Doctor in labour

‘It’s arrived, finally” she says, my angel, my protector, the midwife to my uncertain future. “You can relax now, the money will be in your account in the next week or so”.

“How much?” I ask.
Her hands caress the keyboard like a nurse’s might a new baby. She catches her breath, her eyes widen, head tilts over the screen—more than she expected obviously. I suppose she’s not accustomed to doctors (even if not medical ones) claiming from the unemployment fund.

“Twenty-three” she says and looks up expectantly. I hide my disappointment with bubbly bravado.

“O! Lovely, well, I can sort out my car then and maybe do a few other essentials too”. 

Inwardly I’m thinking: after six months of waiting and all I get is 23 000! Twenty years of working the salt mines of academia, facing seas of half-interested faces daily, chiselling at mountains of unreadable scripts regularly, going bleary-eyed to bed before rising in the stiff dark of winter to deliver yet another dawnie (earliest lecture of the day)—cold words for a few even colder waifs scattered across hard dark benches in dimly lit halls.

But, of course, she is not to blame, nor can she be expected to understand. Naadiya, Naadiya—even her name is soft and embracing. Her smile is warm in the light of the cubicle from which she daily looks into the confused and pleading eyes of those rising from the benches.

Does she smile at everyone like this, I wonder, or does my whiteness get special treatment? No, she has in her the look of truthfulness. She declines with a wry shyness my offer of a box of chocolates. A small gift for all the help she has been. Unlike midwives, labour department employees are not supposed to accept gifts after the delivery. But I am sure few have been offered any.

I recall the first look she gave me the day I came to her desk six months ago. Was it surprise, with a frown? I shuffled my application forms uneasily, too embarrassed to inquire about the details. They were not filled in correctly.

“Sorry, very sorry, but you’ll have to go back to HR. You need proof that your severance isn’t voluntary. But here, this is my number. Please call if you need anything further.”

The biggest surprise is that I feel no shame. During the first three-hour wait (there would be many more) I became part of this murky underworld family of the unemployed. We sit knee-to-knee on the long brown benches, like the patients in state hospitals. We take strange comfort in the proximity of each others’ bodies.

Maybe we are even comrades in the struggle again - like the old days. There seems a renewed sense of equality between us—we are all of the same class now: the men wearing GM T-shirts, the domestic workers, the young woman beside me with broken shoes who tugs a huge and heavy nippled breast from her torn blouse and gives it to her child. I feel a protective bond. Does it matter if she doesn’t notice?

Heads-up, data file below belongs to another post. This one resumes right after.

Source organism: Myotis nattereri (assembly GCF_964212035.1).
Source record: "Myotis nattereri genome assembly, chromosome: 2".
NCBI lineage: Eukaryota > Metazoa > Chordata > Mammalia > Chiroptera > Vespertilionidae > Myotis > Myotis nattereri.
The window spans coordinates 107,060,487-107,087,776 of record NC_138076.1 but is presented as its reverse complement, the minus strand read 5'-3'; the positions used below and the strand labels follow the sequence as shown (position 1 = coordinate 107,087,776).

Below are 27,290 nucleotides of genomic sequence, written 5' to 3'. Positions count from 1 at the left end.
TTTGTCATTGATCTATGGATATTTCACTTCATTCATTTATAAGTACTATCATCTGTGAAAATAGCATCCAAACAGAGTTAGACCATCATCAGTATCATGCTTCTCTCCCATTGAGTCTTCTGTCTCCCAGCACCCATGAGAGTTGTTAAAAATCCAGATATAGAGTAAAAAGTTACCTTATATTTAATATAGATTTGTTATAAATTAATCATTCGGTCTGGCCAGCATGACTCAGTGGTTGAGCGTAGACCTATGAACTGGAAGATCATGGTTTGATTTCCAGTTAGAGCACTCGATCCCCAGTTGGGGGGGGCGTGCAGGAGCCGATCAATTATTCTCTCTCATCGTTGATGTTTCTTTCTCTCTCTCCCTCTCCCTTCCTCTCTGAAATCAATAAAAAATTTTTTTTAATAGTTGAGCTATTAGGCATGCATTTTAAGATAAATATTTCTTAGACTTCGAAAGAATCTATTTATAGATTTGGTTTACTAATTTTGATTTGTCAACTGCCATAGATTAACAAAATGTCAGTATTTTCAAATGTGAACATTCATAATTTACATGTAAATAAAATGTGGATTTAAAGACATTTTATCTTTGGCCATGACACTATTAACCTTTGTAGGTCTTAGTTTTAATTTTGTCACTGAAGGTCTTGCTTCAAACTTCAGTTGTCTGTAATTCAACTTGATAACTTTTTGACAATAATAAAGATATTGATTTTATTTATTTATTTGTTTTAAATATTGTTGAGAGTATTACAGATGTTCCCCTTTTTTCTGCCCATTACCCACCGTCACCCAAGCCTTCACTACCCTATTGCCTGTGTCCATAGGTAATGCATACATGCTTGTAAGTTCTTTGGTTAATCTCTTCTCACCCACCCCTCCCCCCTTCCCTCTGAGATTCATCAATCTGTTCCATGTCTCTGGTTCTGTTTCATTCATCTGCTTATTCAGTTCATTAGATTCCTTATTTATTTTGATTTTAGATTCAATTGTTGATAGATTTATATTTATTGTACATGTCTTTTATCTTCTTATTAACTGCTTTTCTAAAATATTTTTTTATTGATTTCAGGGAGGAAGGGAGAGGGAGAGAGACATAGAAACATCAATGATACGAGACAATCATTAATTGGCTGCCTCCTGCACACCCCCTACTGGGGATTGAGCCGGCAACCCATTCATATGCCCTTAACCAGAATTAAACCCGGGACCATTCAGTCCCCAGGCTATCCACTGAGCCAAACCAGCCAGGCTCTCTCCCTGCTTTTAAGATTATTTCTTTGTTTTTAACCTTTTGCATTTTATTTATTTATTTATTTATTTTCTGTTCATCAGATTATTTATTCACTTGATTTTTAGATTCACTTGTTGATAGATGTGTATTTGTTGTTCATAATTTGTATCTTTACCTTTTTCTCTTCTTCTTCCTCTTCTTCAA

This mutual camaraderie of desolation is new to me, but does it mean that, now, after so long, I am truly African—no longer one of “them”, those English whites President Jacob Zuma said were not real Africans and (by implication) should go back “home”?

“Why would they retrench doctors and teachers?” I can see Naadiya thinking, when I hear the man in the next cubicle being told to come back next month, there’s nothing yet. Maybe his frustration is matched by the recent medical doctors’ strike. Insufficient medicines, not enough beds, not even proper surgical soap (a doctor friend tells me), long hours and inadequate salaries. Who can blame them?

But the young boy-doctor on television complaining that he only brings home R12 000 a month somehow angers me. My wife still has a job—and a PhD and 20 years’ teaching experience, but she brings home less.

“Next!” rings in my ears as I give Naadiya one last smile and walk away past the rows of waiting bodies. How many more waifs can a few women swaddle?
On the wall outside the department of labour building the graffiti of Osama bin Laden punches me with an unexpected “yes, yes we can” as I walk past.

Past the rows of the walking, sitting or hunching (economically) dead waiting between Britannia and Staines streets, just off Govan Mbeki a stone’s throw away from the frumpish statue of Queen Victoria still looking imperially across the Port Elizabeth town square.

What blank and pitiless eyes she has, I have always thought. Am I then her descendent?

I met Oom Gov twice before he died; once in his own house in Summerstrand. He rose shakily from his chair but stood tall and upright, and shook hands with a smile. His eyes seemed kind. I like to think he would fall upon these living dead (speckled more and more with white faces) with a father’s tears.

Dr Kevin Goddard is an academic who was retrenched from an Eastern Cape university

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